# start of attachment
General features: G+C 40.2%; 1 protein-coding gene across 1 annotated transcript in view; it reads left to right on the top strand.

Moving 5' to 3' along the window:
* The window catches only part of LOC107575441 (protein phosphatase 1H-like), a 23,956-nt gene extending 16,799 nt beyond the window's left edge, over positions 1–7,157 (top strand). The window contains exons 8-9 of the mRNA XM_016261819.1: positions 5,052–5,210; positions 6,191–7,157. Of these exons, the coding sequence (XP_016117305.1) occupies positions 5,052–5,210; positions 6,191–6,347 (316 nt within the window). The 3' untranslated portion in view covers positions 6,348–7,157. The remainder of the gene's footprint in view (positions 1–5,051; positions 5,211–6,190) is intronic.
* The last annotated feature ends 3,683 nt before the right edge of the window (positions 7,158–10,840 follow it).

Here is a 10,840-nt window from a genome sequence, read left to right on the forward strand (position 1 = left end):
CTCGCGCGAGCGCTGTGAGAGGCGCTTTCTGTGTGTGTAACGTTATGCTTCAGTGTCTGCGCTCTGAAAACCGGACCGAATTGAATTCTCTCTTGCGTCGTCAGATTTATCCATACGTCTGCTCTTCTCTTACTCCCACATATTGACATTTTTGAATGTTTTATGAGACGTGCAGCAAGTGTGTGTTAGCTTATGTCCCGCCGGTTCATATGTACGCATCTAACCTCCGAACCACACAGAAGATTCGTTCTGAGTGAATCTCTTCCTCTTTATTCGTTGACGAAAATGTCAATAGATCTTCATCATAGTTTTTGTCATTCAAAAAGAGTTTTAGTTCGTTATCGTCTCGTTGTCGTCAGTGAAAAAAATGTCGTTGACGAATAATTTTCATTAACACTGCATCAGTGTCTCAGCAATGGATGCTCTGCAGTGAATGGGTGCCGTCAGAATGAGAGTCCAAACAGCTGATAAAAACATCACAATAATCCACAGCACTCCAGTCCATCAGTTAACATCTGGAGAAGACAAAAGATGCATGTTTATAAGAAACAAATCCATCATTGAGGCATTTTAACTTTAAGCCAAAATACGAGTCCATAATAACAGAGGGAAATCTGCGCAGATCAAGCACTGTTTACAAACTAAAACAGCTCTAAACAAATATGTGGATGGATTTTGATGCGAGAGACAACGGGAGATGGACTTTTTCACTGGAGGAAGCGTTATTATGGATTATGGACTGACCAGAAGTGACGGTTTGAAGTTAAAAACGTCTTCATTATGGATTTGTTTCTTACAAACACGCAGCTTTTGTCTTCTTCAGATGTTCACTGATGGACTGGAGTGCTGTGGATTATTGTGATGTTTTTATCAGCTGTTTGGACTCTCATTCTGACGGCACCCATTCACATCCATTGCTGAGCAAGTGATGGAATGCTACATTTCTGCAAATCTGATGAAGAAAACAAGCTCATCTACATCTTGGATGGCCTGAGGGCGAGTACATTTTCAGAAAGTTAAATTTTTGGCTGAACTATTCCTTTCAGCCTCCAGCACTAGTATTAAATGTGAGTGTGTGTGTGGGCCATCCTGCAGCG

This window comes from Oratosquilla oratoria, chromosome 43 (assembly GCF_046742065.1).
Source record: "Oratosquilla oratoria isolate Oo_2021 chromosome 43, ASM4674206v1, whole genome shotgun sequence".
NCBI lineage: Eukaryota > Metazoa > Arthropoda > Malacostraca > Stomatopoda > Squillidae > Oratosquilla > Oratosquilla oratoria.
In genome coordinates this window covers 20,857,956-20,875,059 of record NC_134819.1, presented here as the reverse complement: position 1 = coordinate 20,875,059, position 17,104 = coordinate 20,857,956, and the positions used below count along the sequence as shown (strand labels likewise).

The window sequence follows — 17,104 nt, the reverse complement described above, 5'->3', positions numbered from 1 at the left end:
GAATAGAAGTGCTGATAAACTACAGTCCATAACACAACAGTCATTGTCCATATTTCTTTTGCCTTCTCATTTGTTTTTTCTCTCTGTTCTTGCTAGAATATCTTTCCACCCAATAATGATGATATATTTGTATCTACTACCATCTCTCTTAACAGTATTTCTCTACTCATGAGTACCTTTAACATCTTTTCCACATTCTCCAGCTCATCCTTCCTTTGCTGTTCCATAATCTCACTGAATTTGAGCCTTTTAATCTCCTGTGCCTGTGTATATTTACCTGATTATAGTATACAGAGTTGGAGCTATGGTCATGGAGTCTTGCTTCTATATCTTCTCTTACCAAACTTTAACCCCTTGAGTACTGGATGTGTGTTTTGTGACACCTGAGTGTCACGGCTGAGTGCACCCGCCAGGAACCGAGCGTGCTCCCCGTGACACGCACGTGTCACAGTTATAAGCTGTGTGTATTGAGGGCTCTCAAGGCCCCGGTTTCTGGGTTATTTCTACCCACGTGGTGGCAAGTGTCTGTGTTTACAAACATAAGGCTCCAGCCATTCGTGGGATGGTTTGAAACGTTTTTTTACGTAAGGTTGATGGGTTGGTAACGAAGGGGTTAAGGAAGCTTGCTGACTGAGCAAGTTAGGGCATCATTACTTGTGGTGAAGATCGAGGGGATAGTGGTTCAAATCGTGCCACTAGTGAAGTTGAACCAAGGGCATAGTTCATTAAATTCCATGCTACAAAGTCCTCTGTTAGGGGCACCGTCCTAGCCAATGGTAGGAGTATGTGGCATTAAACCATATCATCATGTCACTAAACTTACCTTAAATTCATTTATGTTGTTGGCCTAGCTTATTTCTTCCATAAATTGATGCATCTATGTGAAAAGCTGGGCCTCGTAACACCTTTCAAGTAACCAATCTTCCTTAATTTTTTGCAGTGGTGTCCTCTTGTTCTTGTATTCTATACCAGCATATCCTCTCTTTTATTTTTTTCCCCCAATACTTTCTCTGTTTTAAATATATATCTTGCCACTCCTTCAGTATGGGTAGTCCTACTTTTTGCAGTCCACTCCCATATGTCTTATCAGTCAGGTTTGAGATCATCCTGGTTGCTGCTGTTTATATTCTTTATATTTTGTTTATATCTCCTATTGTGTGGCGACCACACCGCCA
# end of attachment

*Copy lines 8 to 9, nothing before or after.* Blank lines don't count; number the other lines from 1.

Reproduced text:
Source record: "Oratosquilla oratoria isolate Oo_2021 chromosome 43, ASM4674206v1, whole genome shotgun sequence".
NCBI lineage: Eukaryota > Metazoa > Arthropoda > Malacostraca > Stomatopoda > Squillidae > Oratosquilla > Oratosquilla oratoria.